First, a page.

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    Diamonds and Human Security
    Research, education and advocacy to end the trade of conflict diamonds in Africa.


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    Rebel Leader's Death Should Not Detract from Special Court's Mission Print E-mail
    July 30, 2003 The death of Sierra Leonean rebel leader, Foday Saybanah Sankoh, should not diminish in any way the importance of the UN-backed Special Court which had indicted him and others for crimes against humanity, said Partnership Africa Canada today. Sankoh was the founder and former leader of Sierra Leone’s Revolutionary United Front (RUF), responsible for a 10-year rebel war which resulted in the death of thousands of innocent civilians. The RUF was notorious for its brutality – its trademark was to chop off the hands and feet of women, men, children and even babies as a means of intimidation and control.

    Sankoh, who was in prison awaiting trial, died of natural causes on July 29. A statement from the Special Court for Sierra Leone noted that he was “granted the peaceful end that he denied to so many others”. Last week, the court had rejected a request to drop charges against Sankoh on health grounds. Sankoh was indicted for war crimes and crimes against humanity in March 2003.

    The death of Foday Sankoh means that he will not have to account for his role in Sierra Leone’s rebel war which officially ended in January 2002. He will not be brought to justice for his leadership and involvement in the murderous and destructive activities of the RUF which resulted in the death of more than 50,000 civilians, the displacement of half of the population and the destruction of two-thirds of the country’s infrastructure, bringing development to a halt in Sierra Leone. “Sankoh's trial and conviction for crimes against humanity in a transparent and internationally mandated Court would have had the added benefit of exposing the criminal and mercenary nature of his brand of "revolution" which destroyed so many lives, including many young ones,” notes Lansana Gberie, Research Associate with Partnership Africa Canada and a former journalist in Sierra Leone who first interviewed Sankoh in Côte d’Ivoire in 1996.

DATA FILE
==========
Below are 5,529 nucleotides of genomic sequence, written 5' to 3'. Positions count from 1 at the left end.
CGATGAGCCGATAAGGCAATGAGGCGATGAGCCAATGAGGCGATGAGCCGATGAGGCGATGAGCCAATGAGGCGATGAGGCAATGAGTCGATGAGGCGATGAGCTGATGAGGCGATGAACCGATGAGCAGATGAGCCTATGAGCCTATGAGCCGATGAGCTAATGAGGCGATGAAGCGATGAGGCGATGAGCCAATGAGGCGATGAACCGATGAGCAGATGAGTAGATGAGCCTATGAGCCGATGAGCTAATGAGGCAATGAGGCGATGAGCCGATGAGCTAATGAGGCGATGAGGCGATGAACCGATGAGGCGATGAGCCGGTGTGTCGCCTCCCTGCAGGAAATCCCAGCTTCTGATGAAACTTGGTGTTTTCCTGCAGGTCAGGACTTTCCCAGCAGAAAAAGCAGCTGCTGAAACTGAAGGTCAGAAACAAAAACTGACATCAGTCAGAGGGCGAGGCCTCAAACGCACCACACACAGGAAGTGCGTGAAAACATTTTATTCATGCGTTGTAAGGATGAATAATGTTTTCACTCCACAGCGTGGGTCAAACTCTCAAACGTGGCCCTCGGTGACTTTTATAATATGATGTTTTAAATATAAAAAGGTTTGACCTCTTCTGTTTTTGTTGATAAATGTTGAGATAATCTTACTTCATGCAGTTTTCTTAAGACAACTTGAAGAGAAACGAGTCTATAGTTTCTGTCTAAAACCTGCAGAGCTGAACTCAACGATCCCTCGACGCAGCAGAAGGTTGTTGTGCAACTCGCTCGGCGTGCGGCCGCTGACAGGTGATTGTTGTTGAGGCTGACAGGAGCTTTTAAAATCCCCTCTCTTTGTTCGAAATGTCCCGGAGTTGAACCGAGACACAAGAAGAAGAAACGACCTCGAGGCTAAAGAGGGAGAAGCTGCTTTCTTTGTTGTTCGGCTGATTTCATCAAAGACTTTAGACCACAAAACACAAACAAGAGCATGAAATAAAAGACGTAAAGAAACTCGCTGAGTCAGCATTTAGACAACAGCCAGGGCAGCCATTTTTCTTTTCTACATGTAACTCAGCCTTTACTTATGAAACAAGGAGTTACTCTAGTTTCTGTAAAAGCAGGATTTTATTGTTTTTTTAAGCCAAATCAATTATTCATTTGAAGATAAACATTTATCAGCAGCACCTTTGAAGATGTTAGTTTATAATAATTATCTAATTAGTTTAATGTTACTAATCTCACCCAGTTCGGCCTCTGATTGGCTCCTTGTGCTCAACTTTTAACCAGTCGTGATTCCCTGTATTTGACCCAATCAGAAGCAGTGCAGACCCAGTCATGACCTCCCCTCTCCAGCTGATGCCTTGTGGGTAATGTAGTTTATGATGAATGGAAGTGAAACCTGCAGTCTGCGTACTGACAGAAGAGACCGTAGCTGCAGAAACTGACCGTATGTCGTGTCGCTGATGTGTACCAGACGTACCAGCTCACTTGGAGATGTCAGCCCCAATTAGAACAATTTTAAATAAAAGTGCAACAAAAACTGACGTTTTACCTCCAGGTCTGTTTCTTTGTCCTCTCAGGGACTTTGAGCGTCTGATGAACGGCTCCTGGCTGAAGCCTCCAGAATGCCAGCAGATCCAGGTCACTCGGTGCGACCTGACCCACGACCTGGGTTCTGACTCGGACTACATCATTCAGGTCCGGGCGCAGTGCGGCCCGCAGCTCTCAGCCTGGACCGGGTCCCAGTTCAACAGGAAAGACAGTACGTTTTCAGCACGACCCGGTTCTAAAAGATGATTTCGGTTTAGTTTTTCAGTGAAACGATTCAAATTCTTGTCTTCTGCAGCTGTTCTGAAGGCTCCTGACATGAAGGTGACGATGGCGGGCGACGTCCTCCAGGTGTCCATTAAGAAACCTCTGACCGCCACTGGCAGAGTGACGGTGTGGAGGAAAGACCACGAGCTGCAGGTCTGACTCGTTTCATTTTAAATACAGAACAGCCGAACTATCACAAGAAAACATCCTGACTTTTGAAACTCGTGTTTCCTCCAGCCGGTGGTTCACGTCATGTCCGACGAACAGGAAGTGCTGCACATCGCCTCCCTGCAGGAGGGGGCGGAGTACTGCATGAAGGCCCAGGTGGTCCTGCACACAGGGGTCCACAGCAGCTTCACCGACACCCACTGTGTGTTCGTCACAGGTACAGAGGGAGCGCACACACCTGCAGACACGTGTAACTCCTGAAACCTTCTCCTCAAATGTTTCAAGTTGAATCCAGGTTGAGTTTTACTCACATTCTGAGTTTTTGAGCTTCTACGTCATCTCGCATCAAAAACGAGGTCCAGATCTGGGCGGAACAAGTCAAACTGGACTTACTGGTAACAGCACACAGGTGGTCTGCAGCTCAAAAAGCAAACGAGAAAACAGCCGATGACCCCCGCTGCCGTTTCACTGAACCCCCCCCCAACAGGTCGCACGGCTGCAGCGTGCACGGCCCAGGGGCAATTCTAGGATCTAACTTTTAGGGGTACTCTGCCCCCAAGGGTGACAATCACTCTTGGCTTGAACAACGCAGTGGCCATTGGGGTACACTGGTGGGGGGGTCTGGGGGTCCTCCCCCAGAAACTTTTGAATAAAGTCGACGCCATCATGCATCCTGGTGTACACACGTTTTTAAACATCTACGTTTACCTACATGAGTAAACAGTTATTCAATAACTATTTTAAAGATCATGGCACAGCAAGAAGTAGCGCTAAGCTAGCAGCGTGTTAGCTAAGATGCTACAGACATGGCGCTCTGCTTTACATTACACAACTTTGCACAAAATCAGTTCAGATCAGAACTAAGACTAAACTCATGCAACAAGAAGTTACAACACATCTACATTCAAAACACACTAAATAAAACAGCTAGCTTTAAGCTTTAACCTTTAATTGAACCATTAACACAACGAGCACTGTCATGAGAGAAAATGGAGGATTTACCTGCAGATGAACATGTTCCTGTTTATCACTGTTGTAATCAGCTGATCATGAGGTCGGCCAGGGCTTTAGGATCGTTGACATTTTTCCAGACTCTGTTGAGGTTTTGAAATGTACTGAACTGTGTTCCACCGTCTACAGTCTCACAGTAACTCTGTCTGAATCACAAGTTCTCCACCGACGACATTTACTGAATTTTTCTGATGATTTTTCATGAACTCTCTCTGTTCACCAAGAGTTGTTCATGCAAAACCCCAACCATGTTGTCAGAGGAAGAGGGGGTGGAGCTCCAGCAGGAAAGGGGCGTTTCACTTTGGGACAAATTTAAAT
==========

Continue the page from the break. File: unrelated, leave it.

“It is important that his death not undermine interest in the Special Court, which is a profoundly important experiment in post-conflict justice in Sierra Leone,” said Mr. Gberie. Partnership Africa Canada believes that the Special Court for Sierra Leone must continue its important task of prosecuting those who bear the greatest responsibility for serious violations of international humanitarian law and Sierra Leonean law. This includes Charles Taylor, the Liberian president and former warlord, who helped finance and train the RUF in Sierra Leone. Taylor has been indicted by the Special Court for “bearing the greatest responsibility for war crimes, crimes against humanity and serious violations of international humanitarian law.” The continued military stalemate in Liberia and the refusal of the international community to take appropriate action has led to a humanitarian catastrophe in Liberia, with no end in sight.

    In recent years, Partnership Africa Canada brought international attention to the rebel war in Sierra Leone, revealing how diamonds motivated the Revolutionary United Front and paid for their weapons and their brutality. The report “The Heart of the Matter: Sierra Leone, Diamonds and Human Security”, published in January 2000 and subsequent Occasional Papers on diamonds in West Africa are available online.

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